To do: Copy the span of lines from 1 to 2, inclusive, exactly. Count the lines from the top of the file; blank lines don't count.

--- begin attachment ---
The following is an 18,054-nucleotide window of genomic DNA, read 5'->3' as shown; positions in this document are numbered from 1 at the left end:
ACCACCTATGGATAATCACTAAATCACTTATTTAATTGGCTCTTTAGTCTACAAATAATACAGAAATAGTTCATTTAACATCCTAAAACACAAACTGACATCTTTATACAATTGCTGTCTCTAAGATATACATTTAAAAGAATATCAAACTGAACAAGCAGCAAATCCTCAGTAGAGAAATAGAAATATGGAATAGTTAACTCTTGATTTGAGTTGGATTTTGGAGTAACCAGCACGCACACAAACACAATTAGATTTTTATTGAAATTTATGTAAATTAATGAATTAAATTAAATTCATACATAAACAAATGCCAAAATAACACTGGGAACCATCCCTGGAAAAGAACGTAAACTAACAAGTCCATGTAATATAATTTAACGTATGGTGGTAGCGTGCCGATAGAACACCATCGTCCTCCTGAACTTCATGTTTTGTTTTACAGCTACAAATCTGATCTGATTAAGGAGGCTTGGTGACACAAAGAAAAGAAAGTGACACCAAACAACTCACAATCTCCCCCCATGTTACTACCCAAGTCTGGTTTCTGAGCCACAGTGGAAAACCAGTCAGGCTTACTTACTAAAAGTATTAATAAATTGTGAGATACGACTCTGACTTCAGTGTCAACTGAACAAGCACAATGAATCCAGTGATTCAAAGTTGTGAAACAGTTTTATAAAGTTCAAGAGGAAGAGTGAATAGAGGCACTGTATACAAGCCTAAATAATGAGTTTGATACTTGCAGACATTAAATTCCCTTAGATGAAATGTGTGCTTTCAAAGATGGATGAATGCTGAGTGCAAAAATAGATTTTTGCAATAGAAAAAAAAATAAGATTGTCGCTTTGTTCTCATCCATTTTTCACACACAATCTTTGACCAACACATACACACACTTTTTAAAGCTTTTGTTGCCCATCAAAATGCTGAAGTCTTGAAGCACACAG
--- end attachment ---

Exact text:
The following is an 18,054-nucleotide window of genomic DNA, read 5'->3' as shown; positions in this document are numbered from 1 at the left end:
ACCACCTATGGATAATCACTAAATCACTTATTTAATTGGCTCTTTAGTCTACAAATAATACAGAAATAGTTCATTTAACATCCTAAAACACAAACTGACATCTTTATACAATTGCTGTCTCTAAGATATACATTTAAAAGAATATCAAACTGAACAAGCAGCAAATCCTCAGTAGAGAAATAGAAATATGGAATAGTTAACTCTTGATTTGAGTTGGATTTTGGAGTAACCAGCACGCACACAAACACAATTAGATTTTTATTGAAATTTATGTAAATTAATGAATTAAATTAAATTCATACATAAACAAATGCCAAAATAACACTGGGAACCATCCCTGGAAAAGAACGTAAACTAACAAGTCCATGTAATATAATTTAACGTATGGTGGTAGCGTGCCGATAGAACACCATCGTCCTCCTGAACTTCATGTTTTGTTTTACAGCTACAAATCTGATCTGATTAAGGAGGCTTGGTGACACAAAGAAAAGAAAGTGACACCAAACAACTCACAATCTCCCCCCATGTTACTACCCAAGTCTGGTTTCTGAGCCACAGTGGAAAACCAGTCAGGCTTACTTACTAAAAGTATTAATAAATTGTGAGATACGACTCTGACTTCAGTGTCAACTGAACAAGCACAATGAATCCAGTGATTCAAAGTTGTGAAACAGTTTTATAAAGTTCAAGAGGAAGAGTGAATAGAGGCACTGTATACAAGCCTAAATAATGAGTTTGATACTTGCAGACATTAAATTCCCTTAGATGAAATGTGTGCTTTCAAAGATGGATGAATGCTGAGTGCAAAAATAGATTTTTGCAATAGAAAAAAAAATAAGATTGTCGCTTTGTTCTCATCCATTTTTCACACACAATCTTTGACCAACACATACACACACTTTTTAAAGCTTTTGTTGCCCATCAAAATGCTGAAGTCTTGAAGCACACAG